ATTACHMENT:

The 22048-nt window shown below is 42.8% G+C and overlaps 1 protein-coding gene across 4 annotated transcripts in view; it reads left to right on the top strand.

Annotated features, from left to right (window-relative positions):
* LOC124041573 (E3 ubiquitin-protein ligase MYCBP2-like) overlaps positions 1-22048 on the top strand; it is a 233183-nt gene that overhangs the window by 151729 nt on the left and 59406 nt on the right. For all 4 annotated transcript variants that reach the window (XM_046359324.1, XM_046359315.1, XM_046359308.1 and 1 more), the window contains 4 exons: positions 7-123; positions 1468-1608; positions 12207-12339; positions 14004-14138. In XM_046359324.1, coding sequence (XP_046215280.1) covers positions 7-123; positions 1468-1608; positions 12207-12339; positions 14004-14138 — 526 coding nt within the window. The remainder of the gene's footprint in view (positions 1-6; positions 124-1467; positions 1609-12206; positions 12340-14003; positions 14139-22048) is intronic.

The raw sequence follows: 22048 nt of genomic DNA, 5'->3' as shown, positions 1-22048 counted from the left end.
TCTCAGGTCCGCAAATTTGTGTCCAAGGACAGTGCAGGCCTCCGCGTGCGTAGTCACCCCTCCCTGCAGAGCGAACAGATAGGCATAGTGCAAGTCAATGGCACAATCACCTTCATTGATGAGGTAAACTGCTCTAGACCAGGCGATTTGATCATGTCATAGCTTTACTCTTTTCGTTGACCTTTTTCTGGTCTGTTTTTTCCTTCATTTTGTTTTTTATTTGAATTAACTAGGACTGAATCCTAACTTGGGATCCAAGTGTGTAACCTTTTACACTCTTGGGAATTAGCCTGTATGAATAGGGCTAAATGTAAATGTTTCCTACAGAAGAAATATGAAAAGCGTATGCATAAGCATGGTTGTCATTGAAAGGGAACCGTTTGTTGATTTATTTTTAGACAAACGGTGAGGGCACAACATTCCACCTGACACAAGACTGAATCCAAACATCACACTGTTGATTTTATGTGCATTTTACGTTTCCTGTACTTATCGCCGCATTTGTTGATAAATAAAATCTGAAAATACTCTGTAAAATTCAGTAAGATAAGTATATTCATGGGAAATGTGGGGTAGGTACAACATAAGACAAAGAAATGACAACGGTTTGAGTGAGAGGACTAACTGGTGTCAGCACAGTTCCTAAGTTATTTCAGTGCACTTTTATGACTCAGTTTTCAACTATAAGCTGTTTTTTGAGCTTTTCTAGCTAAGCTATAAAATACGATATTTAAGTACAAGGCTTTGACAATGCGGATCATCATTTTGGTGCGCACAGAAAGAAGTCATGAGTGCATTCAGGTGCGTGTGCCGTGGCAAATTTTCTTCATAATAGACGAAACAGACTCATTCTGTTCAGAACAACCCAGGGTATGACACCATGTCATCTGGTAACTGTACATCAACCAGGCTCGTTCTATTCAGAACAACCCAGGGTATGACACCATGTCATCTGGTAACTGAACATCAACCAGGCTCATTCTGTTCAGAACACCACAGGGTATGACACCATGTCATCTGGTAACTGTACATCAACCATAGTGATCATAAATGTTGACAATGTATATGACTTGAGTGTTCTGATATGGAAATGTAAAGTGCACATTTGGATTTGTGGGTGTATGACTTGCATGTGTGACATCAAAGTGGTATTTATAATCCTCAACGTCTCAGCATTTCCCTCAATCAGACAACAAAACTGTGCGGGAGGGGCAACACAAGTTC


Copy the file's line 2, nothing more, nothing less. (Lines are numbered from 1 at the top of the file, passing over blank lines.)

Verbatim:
Annotated features, from left to right (window-relative positions):